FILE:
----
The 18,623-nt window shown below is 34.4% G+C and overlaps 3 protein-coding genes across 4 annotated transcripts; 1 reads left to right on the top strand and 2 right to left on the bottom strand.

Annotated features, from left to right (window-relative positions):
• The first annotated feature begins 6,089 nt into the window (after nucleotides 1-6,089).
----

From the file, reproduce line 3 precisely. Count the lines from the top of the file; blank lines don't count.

• The first annotated feature begins 6,089 nt into the window (after nucleotides 1-6,089).